The sensor 22 may be conveniently attached to a surface of the protected article 12 by double-sided adhesive tape 44 one side of which is applied to the outer surface 36 of the sensor housing 30 and the other side 44a of which adheres to the article as shown in FIG. 5. With reference to FIG. 2, the plunger 38c projects substantially beyond the surface 44a of the tape so that attachment of the sensor to the article depresses the microswitch plunger sufficiently to change the state of the switch, that is, to close the switch in the example under consideration and to thereby close the sensor loop as shown schematically in FIGS. 10 and 11.
FIGS. 6-8 show an alternative arrangement utilizing the teachings of the invention in which an article 50 to be safeguarded has a handle 50a or the like for receiving a portion of the cable 24 formed into a closed loop 24c. The free end of the cable 24 is coupled to a manifold unit 16, as already described in connection with the first embodiment. A sensor assembly 52 used in this embodiment includes a sensor 22 identical to that already described except that in place of the adhesive strip 44 it is provided with a generally cylindrical, removable cap 56 with a generally horizontal end wall 56a disposed over and spaced from the surface 36 of the sensor housing. The cap has a generally cylindrical side wall 56b encircling the sensor housing. The cap also defines an internal annular shoulder 56c engaging the periphery of the surface 36 on the sensor housing and the side wall 56b has an inwardly projecting bead 56d received by the groove 32. The cap 56 further has diametrically opposed openings 56e in alignment with the button 40b through which openings the cable 24 is passed. A segment of the cable is thereby trapped inside the cap between the button 40b and the end wall 56a of the cap, and with the cap snapped in place on the housing as shown in FIG. 7, the trapped segment of the cable depresses the button 40b sufficiently to close the switch 38. The cable 24 is slideably retained by the cap to facilitate adjustment of the size of the loop 24c. With reference to FIG. 8, removal of the cable releases the button 40b thereby opening the switch 38 and generating an alarm signal in a manner already described. The alarm is similarly activated in response to severance of the cable.
FIG. 9 shows yet another embodiment of the invention in which the sensor 22 is combined with a cap in the form of a disk 60 having a bore 60a along a diameter thereof for slideably receiving the cable 24. The sensor is attached to an article by passing it through a handle, or the like, on the article and securing it to a face 60b of the disk by means of double-sided adhesive material 62, along the lines already described, so as to depress the switch actuator button 40b and to form a variable length closed cable loop 24d. Removal of the disk 60 or severance of the cable 24 activates the alarm.
FIGS. 10 and 11 are block diagrams of two security systems utilizing the present invention and employing, respectively, the teachings of referenced U.S. Pat. No. 4,962,369 and U.S. Pat. No. 4,746,909.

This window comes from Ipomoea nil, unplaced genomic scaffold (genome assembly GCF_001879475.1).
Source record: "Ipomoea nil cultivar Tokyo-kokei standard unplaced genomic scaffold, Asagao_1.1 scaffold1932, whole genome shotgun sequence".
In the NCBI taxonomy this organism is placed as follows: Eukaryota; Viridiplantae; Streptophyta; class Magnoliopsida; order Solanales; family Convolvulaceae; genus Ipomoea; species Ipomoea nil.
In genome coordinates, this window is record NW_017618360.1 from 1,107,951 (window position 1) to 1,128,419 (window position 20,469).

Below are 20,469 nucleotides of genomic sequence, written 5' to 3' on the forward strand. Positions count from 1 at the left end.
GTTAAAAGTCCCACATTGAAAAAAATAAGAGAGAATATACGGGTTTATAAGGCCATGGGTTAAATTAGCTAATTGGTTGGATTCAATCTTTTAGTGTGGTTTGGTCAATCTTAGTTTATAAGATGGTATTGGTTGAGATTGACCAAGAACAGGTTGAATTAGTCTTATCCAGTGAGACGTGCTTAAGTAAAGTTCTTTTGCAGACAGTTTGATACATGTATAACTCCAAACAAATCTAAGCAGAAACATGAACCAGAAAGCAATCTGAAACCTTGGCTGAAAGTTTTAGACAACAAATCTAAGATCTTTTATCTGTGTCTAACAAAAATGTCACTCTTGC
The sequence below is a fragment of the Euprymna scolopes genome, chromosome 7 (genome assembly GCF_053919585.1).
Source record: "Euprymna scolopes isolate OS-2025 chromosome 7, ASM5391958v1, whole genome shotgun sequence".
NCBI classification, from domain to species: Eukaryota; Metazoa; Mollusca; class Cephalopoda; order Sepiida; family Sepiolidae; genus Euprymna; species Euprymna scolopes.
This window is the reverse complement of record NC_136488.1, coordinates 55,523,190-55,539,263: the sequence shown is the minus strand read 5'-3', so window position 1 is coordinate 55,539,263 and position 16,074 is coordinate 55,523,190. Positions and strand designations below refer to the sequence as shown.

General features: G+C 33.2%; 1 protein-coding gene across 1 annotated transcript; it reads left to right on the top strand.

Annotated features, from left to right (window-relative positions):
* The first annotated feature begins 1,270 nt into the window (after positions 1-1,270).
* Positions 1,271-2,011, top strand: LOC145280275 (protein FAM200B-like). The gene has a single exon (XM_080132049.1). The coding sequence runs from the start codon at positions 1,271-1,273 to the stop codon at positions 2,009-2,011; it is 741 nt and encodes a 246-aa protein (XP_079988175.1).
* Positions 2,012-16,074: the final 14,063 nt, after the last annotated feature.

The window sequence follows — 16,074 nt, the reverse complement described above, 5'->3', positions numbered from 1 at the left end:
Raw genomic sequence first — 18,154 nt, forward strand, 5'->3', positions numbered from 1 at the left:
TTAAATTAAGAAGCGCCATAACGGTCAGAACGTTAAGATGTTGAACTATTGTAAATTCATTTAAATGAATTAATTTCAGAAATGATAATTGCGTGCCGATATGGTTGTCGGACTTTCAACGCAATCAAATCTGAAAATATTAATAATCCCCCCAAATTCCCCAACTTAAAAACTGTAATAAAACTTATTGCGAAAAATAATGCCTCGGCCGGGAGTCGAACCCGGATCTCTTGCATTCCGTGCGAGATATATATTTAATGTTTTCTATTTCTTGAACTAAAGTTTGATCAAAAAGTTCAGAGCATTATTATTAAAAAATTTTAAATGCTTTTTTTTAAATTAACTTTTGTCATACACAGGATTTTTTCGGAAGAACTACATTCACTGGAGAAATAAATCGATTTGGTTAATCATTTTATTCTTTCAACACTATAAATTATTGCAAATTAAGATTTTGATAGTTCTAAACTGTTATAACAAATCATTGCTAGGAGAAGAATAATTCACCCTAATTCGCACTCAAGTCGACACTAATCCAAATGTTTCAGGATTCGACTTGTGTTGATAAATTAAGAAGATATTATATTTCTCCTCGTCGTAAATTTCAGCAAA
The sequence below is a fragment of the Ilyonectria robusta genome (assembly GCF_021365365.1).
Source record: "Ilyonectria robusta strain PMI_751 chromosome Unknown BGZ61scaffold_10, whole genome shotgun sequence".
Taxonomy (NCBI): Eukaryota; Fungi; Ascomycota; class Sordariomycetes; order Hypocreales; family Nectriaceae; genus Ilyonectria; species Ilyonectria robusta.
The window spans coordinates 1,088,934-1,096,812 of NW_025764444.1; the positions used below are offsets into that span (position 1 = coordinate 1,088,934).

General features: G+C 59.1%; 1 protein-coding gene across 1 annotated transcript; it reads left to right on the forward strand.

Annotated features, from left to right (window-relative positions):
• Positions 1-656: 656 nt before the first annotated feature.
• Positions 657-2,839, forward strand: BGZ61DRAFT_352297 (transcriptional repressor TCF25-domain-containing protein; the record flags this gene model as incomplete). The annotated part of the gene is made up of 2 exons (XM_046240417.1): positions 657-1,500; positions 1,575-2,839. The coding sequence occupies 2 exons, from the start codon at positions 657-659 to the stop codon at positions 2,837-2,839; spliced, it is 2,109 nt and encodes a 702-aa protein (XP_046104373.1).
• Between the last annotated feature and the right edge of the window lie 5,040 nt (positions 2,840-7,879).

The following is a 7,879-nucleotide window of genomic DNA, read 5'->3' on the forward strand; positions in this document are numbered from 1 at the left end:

In FIG. 10, sensor 22 is connected to the manifold unit 16 which in turn is coupled to a control unit 14 incorporating an RF transmitter. As shown schematically, the switch terminals of sensor 22 are closed as a result of actuation of the button 40b. Opening of the sensor switch or severance of the cable 24 energizes the transmitter thereby activating the alarm of the remote receiver/alarm unit 18.
The specific portions of U.S. Pat. No. 4,963,369 disclosing the details of the various parts of the system of FIG. 10 are as follows:
______________________________________ U.S. Pat. No. 4,962,369______________________________________Manifold unit 16 FIGS. 11, 12 and related description.Control unit 14 FIGS. 13A, 13B, 14 and related description.Receiver/alarm 16 FIG. 15 and related description.______________________________________
The system of FIG. 11, which includes a manifold unit 16 responsive to a sensor 22; a control unit 70; and a "local" alarm 72, does not employ radio transmission. Reference is made to the following portions of the incorporated U.S. Pat. No. 4,746,909 for details of the system of FIG. 11:
______________________________________ U.S. Pat. No. 4,746,909______________________________________Manifold unit 16 FIG. 6 and related description.Control unit 70 and FIGS. 7A, 7B and related description.alarm 72______________________________________
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|U.S. Classification||340/568.2, 200/341, 340/568.4|
|International Classification||G08B13/24, G08B13/14|
|Cooperative Classification||G08B13/2488, G08B13/2431, G08B13/2434, G08B13/2448, G08B13/1463, G08B13/1454|
|European Classification||G08B13/14H4, G08B13/14H2, G08B13/24B7Y, G08B13/24B3U, G08B13/24B3H, G08B13/24B3C|
|Apr 3, 1990||AS||Assignment|
Owner name: ISRAEL, MARCIA
Free format text: ASSIGNMENT OF ASSIGNORS INTEREST.;ASSIGNOR:CLOSE, LEO R.;REEL/FRAME:005279/0167
Effective date: 19900403
|Jul 18, 1995||REMI||Maintenance fee reminder mailed|
|Dec 10, 1995||LAPS||Lapse for failure to pay maintenance fees|
|Feb 13, 1996||FP||Expired due to failure to pay maintenance fee|
Effective date: 19951213